Monday, October 17, 2016

Playing the Gospel Gotcha Game

If you've ever watched political debates, you may have noticed a pattern. Rather than dealing with the issues at hand, each of the candidates chose to find ways to turn the questions into an opportunity to bash the opponent. Oh? you're asking about how what I said was wrong? Think about this thing the other guy actually did. Oh? You want to know why I constantly lie? Let's take this opportunity to talk about the other guy's less than winning personality. The entire debate, and the entire campaign really, has boiled down to attacking the other person for their sins and downplaying one's own sins. There is little attempt to discuss policies. It's all about delegitimizing anything the other one says be destroying the opponent's character.

Jesus had a couple of opportunities to fall into the same trap in Mark chapter 2. In the first instance, the scribes of the Pharisees criticized Jesus through his disciples by asking why Jesus was eating with "Tax collectors and sinners" as if they were perfectly righteous and upright themselves. Jesus didn't respond as I would have been tempted to do by saying, "Well, you're really not as righteous as you think" and then proceeding to list all of their sins (like he was capable of doing). Instead, Jesus responded by addressing the core issue in the discussion: his purpose on earth. "Those who are well don't need a doctor, but the sick do need one. I didn't come to call the righteous but sinners" (Mark 2:17, HCSB). Rather than destroying his "opponents" as he was capable of doing, Jesus addressed the core issue that swept away the heart of their criticism, essentially saying, "Sinners are the ones who actually need me."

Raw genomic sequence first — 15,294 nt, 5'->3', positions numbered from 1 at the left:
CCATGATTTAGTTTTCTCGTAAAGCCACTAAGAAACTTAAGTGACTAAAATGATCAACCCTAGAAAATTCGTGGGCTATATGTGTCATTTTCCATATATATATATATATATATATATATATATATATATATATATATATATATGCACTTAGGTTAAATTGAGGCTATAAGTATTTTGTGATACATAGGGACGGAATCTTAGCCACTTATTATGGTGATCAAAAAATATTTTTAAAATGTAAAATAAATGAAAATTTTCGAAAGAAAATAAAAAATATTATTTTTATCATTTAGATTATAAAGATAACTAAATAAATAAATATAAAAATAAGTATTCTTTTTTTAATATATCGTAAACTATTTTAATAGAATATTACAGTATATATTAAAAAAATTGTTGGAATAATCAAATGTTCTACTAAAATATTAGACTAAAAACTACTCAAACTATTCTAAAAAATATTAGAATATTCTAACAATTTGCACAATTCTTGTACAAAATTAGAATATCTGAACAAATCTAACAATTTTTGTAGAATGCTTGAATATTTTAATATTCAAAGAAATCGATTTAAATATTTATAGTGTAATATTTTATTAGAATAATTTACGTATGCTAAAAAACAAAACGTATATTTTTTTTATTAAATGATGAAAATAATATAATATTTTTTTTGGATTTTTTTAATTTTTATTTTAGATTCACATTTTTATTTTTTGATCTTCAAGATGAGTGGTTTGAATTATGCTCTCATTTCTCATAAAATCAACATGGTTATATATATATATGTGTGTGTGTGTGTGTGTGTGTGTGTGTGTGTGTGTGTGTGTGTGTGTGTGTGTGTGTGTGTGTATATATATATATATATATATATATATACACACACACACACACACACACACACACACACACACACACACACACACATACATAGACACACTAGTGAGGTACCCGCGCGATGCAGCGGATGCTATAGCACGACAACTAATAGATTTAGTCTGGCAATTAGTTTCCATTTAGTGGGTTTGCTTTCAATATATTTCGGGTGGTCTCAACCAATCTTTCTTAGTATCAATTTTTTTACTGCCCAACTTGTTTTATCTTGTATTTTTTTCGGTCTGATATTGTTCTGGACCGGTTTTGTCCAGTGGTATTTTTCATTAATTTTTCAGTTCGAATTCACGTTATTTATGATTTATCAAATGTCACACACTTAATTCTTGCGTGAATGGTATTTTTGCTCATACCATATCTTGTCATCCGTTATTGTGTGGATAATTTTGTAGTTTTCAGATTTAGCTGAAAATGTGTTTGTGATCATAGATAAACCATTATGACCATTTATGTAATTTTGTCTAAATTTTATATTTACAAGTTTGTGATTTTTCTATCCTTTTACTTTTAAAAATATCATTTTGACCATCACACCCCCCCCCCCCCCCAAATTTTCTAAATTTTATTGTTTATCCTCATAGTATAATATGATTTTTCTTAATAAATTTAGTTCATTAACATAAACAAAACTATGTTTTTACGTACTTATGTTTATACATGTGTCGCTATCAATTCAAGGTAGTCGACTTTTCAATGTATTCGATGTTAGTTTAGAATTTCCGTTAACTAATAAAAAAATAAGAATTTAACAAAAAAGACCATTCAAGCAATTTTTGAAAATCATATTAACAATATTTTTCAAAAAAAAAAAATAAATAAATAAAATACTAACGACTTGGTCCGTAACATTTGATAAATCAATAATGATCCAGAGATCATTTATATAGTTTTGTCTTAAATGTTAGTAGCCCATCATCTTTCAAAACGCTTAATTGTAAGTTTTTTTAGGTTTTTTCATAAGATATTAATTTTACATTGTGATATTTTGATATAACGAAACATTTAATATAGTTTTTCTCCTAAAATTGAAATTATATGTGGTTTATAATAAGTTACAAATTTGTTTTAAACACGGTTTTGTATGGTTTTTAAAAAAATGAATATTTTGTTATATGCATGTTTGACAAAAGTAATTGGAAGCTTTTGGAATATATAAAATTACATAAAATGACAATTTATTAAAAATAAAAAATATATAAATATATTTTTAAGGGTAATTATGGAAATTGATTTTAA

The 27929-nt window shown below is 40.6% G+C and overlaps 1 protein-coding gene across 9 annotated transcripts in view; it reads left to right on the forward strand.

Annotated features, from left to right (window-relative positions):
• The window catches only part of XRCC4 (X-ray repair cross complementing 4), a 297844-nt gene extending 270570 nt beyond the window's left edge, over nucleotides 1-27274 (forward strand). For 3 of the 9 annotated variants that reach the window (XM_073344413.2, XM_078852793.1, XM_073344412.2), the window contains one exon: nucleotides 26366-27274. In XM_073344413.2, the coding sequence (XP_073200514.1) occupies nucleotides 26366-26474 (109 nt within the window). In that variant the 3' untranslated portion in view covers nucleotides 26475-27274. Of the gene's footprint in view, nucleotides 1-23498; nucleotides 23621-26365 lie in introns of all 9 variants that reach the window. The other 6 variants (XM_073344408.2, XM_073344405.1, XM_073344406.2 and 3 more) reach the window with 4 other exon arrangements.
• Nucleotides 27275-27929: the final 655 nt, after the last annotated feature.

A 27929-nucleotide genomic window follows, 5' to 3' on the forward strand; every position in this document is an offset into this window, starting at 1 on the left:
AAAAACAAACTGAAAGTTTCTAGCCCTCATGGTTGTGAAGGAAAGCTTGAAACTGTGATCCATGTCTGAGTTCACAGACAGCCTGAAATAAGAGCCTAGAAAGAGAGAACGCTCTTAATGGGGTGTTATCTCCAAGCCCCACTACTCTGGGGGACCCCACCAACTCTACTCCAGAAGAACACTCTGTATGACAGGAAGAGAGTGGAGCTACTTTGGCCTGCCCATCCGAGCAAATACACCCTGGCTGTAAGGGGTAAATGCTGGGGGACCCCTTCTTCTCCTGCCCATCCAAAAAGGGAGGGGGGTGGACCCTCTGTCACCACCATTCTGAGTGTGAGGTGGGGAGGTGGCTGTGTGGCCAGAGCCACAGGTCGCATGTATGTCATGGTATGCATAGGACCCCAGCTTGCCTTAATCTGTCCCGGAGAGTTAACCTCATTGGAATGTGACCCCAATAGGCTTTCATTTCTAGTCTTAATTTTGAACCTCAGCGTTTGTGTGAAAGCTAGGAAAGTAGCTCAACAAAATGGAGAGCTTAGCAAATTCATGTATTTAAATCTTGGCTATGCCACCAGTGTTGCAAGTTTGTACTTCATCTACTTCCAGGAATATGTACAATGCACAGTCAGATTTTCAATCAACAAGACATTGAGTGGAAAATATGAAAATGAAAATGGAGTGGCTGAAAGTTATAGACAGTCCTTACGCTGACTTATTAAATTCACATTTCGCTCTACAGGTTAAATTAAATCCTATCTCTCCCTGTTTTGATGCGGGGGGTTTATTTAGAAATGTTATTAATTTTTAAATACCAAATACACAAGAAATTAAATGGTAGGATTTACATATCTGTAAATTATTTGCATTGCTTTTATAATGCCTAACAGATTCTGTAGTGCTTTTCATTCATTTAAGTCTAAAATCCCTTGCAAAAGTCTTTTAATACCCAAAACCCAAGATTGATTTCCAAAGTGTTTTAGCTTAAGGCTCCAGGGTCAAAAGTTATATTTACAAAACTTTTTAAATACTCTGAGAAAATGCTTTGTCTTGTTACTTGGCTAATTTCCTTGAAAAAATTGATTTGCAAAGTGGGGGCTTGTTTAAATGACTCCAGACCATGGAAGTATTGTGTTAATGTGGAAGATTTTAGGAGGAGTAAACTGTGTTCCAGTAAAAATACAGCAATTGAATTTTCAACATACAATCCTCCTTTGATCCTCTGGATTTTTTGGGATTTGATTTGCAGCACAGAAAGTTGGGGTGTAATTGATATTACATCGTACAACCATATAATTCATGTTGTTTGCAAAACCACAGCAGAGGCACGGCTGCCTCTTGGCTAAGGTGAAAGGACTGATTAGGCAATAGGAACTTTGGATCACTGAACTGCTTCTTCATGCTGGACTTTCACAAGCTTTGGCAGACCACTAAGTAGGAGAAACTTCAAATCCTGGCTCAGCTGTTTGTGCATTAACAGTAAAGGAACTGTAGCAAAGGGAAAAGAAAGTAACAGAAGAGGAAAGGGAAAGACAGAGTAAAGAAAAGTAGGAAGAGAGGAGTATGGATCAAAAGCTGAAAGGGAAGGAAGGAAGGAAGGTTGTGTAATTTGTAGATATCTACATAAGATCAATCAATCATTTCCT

The second opportunity was just a few verses later. Jesus and his disciples were walking through a grain-field and his disciples plucked a few heads of grain to eat. The disciples of the Pharisees then accused Jesus' disciples of breaking the Sabbath (presumably by reaping). Now, I had always assumed the disciples did break the Sabbath until I did some research recently only to discover that plucking a head of grain as you are walking through the field in order to eat it right then was not considered "work"  which violated the Sabbath by many Jewish authorities. When the Pharisees accused Jesus' disciples of breaking the Sabbath, Jesus could have stopped and declared, "Technically, according to Rabbi so and so, what they did is ok so leave them alone." Jesus could have pointed out the incorrect portion of their argument and addressed the Pharisees' gotcha moment. But Jesus didn't. Instead, Jesus addressed the real issue: the nature of the Sabbath. Jesus quoted an example of someone breaking temple regulations in a time of need and summarized by declaring, "The Sabbath was made for man and not man for the Sabbath. Therefore, the Son of Man is Lord even of the Sabbath" (Mark 2:27-28, HCSB).

In both cases, Jesus' critics tried to get Jesus bogged down in a "gotcha moment," where a technicality  or an incident that could be made to look bad might be used to derail Jesus. But instead of giving in and addressing these little things, Jesus chose to address the core issue which would sweep away these smaller arguments. Jesus chose to address the heart of the problem rather than get caught up in playing the game.

As we try to share our faith with people, or even just as people criticize us, we cannot allow ourselves to get distracted by a game of "gotcha." Rather than giving in to an initial gut reaction and addressing each little nit-picky point, we have to look for the bigger issue behind  their objections and criticisms. We can't allow ourselves to get distracted with the minor arguments that never really move the discussion forward. People's minds never get changed in the gotcha game; people only play it to reinforce their own beliefs. Instead, we must allow the Holy Spirit to point us to a person's larger concern that, maybe, they haven't even fully articulated to themselves yet.

Don't get distracted by the gotcha game. Look for the big picture and address the heart of the issue.

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